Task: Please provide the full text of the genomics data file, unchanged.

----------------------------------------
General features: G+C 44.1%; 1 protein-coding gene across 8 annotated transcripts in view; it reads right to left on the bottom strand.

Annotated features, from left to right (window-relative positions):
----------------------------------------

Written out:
General features: G+C 44.1%; 1 protein-coding gene across 8 annotated transcripts in view; it reads right to left on the bottom strand.

Annotated features, from left to right (window-relative positions):